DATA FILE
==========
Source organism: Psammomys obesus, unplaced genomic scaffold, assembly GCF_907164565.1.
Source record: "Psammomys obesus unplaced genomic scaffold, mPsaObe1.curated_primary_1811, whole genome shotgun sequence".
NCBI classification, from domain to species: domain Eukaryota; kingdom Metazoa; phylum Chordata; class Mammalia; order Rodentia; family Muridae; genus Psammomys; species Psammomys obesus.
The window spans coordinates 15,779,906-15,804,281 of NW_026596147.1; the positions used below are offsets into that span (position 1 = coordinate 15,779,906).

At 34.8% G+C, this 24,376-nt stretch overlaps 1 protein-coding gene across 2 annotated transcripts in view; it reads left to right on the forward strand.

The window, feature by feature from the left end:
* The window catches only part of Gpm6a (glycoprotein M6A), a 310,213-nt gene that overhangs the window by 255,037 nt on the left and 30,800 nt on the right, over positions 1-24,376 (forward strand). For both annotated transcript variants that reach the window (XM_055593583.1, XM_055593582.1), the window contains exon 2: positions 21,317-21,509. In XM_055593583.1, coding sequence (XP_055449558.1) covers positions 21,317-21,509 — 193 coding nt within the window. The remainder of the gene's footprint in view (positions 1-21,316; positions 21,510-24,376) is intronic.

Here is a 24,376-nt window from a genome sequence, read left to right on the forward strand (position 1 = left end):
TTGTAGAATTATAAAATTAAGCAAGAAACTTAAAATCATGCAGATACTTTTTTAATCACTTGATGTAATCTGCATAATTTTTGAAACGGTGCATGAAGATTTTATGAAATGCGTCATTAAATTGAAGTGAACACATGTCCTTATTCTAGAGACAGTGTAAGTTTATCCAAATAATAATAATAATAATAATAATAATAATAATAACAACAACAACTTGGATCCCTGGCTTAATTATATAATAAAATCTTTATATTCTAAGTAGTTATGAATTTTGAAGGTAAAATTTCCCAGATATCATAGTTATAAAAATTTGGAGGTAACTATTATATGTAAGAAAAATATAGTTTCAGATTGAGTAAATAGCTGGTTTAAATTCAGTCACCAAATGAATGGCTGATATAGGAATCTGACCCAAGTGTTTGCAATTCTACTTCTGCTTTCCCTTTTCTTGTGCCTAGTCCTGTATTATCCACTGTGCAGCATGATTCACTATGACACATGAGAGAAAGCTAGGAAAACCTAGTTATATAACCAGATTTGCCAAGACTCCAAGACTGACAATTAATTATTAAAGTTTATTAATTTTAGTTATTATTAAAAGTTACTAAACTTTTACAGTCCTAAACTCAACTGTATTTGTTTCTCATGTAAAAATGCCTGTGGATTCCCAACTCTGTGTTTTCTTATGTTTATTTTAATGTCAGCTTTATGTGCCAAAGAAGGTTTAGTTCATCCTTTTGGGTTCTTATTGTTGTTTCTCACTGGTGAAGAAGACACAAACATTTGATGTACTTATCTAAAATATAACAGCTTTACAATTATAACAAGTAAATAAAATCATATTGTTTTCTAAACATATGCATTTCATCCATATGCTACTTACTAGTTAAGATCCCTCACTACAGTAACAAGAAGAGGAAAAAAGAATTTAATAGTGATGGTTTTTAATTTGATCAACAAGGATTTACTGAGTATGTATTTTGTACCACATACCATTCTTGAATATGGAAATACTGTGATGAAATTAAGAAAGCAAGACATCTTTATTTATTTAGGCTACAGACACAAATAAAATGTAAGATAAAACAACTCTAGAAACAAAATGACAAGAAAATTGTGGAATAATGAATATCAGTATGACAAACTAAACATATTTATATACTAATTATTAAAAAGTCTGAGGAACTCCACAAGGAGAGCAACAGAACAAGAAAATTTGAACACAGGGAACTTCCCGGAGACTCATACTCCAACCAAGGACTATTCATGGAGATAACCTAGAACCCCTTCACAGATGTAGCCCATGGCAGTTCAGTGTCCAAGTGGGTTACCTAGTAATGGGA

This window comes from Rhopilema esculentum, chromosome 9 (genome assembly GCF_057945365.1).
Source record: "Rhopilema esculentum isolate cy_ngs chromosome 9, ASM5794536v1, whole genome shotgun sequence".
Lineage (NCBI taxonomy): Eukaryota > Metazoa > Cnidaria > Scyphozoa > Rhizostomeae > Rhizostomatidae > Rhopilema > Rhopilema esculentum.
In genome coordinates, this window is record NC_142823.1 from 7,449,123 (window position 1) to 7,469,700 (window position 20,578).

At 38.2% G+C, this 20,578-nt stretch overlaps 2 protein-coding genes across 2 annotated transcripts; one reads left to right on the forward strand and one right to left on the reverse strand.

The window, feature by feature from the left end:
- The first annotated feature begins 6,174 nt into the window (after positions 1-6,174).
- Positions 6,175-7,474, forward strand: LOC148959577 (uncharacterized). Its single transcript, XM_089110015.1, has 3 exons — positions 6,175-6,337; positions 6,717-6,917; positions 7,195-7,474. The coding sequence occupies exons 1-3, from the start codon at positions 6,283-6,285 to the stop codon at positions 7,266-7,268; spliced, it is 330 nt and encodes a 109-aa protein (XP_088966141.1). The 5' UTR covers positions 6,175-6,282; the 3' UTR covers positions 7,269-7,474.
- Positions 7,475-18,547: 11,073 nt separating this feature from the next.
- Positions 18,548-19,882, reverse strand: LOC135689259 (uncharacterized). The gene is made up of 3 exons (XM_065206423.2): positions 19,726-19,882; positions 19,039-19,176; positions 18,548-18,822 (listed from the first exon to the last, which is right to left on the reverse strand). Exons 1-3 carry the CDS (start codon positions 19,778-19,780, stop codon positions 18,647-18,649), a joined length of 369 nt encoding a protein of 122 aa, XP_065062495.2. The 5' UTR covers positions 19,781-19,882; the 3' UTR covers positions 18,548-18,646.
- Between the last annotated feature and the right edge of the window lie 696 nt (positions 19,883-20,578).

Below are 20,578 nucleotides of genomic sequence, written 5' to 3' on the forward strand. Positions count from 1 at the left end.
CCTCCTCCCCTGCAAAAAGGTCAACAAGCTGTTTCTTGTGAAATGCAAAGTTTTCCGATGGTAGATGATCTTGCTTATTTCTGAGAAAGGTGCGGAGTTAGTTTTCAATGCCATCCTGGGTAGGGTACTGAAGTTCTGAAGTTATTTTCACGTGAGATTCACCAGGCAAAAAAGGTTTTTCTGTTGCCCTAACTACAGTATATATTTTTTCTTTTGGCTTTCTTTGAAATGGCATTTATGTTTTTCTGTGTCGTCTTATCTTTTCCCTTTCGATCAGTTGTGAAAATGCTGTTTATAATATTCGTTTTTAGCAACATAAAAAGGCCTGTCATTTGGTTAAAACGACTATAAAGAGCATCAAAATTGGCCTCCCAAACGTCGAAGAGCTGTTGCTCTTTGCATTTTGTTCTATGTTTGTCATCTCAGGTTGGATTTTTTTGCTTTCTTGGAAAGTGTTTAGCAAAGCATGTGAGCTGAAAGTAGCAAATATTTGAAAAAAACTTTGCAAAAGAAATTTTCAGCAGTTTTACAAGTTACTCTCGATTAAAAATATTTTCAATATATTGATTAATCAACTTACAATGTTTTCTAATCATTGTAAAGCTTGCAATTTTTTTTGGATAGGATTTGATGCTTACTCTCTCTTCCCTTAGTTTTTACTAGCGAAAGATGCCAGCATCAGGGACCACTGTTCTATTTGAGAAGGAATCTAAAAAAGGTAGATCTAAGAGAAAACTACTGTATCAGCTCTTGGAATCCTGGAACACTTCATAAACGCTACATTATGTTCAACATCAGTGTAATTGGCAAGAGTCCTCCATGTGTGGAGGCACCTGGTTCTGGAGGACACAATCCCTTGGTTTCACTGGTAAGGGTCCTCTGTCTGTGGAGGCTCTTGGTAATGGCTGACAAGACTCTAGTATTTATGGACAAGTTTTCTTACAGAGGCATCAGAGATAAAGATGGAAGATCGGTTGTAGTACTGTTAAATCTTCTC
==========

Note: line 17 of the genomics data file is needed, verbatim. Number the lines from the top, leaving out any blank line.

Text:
- Positions 6,175-7,474, forward strand: LOC148959577 (uncharacterized). Its single transcript, XM_089110015.1, has 3 exons — positions 6,175-6,337; positions 6,717-6,917; positions 7,195-7,474. The coding sequence occupies exons 1-3, from the start codon at positions 6,283-6,285 to the stop codon at positions 7,266-7,268; spliced, it is 330 nt and encodes a 109-aa protein (XP_088966141.1). The 5' UTR covers positions 6,175-6,282; the 3' UTR covers positions 7,269-7,474.